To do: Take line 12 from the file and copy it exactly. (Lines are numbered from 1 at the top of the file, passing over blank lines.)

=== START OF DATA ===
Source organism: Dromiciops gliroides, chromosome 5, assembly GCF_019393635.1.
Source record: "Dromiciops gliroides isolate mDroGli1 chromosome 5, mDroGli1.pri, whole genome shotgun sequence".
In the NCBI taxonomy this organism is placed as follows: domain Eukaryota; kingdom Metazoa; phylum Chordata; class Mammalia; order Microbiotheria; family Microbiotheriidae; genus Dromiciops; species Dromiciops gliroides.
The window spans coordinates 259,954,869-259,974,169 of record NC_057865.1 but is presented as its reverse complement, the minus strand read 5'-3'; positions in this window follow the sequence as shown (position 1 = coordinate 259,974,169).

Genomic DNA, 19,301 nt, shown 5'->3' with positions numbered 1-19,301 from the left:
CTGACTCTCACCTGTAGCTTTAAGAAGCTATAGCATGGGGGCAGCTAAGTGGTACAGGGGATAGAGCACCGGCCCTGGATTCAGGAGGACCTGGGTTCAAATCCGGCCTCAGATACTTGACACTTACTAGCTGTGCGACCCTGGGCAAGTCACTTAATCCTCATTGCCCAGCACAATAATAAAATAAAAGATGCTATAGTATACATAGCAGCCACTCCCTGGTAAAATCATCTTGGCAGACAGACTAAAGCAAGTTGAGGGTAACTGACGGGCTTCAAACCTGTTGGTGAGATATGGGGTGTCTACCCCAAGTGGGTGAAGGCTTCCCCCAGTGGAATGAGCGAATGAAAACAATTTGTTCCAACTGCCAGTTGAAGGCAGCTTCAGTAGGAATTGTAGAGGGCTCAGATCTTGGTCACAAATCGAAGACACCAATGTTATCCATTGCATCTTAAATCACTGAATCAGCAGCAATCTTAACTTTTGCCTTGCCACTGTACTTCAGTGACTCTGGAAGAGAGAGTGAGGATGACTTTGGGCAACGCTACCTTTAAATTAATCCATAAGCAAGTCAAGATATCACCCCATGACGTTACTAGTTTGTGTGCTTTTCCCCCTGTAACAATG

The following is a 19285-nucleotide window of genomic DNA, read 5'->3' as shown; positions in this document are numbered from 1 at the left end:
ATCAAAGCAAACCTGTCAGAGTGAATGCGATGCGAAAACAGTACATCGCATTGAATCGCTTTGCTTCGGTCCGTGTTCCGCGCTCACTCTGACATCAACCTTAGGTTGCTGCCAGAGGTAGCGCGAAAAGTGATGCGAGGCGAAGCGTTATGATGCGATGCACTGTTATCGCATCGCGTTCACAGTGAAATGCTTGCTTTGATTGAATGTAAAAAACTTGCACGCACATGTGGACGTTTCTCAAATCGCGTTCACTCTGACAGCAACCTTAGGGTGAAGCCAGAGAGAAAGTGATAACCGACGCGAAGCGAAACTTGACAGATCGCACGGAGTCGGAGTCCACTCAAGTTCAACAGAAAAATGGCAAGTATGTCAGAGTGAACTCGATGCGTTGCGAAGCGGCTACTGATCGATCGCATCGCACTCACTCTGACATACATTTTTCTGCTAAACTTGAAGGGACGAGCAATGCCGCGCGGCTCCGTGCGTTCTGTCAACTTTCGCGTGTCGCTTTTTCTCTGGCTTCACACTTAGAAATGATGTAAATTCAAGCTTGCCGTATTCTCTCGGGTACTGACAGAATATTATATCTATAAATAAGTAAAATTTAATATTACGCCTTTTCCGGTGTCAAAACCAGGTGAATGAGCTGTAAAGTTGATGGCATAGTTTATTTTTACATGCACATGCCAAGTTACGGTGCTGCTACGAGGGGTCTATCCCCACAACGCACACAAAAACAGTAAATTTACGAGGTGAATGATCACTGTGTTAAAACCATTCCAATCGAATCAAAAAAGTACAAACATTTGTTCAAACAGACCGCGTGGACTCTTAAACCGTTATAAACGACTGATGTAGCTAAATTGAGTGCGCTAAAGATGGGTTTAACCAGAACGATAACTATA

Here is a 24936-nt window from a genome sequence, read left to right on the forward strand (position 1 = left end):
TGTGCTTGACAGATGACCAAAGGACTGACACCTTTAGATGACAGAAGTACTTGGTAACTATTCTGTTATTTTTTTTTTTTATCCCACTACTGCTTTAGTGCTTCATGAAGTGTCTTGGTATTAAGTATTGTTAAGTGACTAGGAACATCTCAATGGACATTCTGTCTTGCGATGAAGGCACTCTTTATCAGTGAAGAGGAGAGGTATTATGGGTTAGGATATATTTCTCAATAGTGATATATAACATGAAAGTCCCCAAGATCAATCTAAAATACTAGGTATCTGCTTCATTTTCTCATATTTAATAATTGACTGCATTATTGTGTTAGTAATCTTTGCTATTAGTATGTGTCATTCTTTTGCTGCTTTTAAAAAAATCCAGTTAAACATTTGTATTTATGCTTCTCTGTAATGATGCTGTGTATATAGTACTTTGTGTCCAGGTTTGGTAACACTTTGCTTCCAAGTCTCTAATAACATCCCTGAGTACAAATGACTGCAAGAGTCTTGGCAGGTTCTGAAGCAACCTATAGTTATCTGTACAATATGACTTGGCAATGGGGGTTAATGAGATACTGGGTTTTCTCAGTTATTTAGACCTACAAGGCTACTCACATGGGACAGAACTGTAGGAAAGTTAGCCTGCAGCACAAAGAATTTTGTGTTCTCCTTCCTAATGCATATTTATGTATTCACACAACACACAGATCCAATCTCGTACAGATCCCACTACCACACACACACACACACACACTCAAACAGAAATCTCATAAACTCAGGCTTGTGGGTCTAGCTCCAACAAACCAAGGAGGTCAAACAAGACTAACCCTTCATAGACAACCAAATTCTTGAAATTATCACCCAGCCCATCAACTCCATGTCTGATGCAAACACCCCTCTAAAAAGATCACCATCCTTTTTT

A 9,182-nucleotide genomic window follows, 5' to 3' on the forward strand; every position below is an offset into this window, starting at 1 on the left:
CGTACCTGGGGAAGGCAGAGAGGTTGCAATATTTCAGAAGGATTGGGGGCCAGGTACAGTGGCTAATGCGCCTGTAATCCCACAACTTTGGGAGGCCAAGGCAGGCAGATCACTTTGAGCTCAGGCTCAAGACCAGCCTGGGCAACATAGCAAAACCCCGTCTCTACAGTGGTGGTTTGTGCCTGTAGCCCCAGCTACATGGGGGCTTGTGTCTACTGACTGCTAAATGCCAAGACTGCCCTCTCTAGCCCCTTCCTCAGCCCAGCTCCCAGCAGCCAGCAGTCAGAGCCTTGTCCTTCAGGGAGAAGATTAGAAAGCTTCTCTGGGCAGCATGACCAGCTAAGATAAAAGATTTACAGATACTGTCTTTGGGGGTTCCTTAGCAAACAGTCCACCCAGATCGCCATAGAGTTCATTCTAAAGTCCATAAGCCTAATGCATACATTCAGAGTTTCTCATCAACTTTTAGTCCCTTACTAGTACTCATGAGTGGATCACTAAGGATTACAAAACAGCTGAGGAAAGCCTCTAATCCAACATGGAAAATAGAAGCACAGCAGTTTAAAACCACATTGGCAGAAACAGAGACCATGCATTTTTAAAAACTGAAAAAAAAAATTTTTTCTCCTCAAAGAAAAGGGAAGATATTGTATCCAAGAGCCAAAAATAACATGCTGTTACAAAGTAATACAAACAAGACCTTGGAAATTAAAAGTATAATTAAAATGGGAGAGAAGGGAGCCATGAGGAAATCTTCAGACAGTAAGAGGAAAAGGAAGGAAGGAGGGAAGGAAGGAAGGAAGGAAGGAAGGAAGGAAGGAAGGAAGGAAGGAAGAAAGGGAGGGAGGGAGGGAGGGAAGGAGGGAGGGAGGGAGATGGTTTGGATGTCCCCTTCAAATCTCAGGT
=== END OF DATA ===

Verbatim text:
CGTACCTGGGGAAGGCAGAGAGGTTGCAATATTTCAGAAGGATTGGGGGCCAGGTACAGTGGCTAATGCGCCTGTAATCCCACAACTTTGGGAGGCCAAGGCAGGCAGATCACTTTGAGCTCAGGCTCAAGACCAGCCTGGGCAACATAGCAAAACCCCGTCTCTACAGTGGTGGTTTGTGCCTGTAGCCCCAGCTACATGGGGGCTTGTGTCTACTGACTGCTAAATGCCAAGACTGCCCTCTCTAGCCCCTTCCTCAGCCCAGCTCCCAGCAGCCAGCAGTCAGAGCCTTGTCCTTCAGGGAGAAGATTAGAAAGCTTCTCTGGGCAGCATGACCAGCTAAGATAAAAGATTTACAGATACTGTCTTTGGGGGTTCCTTAGCAAACAGTCCACCCAGATCGCCATAGAGTTCATTCTAAAGTCCATAAGCCTAATGCATACATTCAGAGTTTCTCATCAACTTTTAGTCCCTTACTAGTACTCATGAGTGGATCACTAAGGATTACAAAACAGCTGAGGAAAGCCTCTAATCCAACATGGAAAATAGAAGCACAGCAGTTTAAAACCACATTGGCAGAAACAGAGACCATGCATTTTTAAAAACTGAAAAAAAAAATTTTTTCTCCTCAAAGAAAAGGGAAGATATTGTATCCAAGAGCCAAAAATAACATGCTGTTACAAAGTAATACAAACAAGACCTTGGAAATTAAAAGTATAATTAAAATGGGAGAGAAGGGAGCCATGAGGAAATCTTCAGACAGTAAGAGGAAAAGGAAGGAAGGAGGGAAGGAAGGAAGGAAGGAAGGAAGGAAGGAAGGAAGGAAGGAAGGAAGAAAGGGAGGGAGGGAGGGAGGGAAGGAGGGAGGGAGGGAGATGGTTTGGATGTCCCCTTCAAATCTCAGGT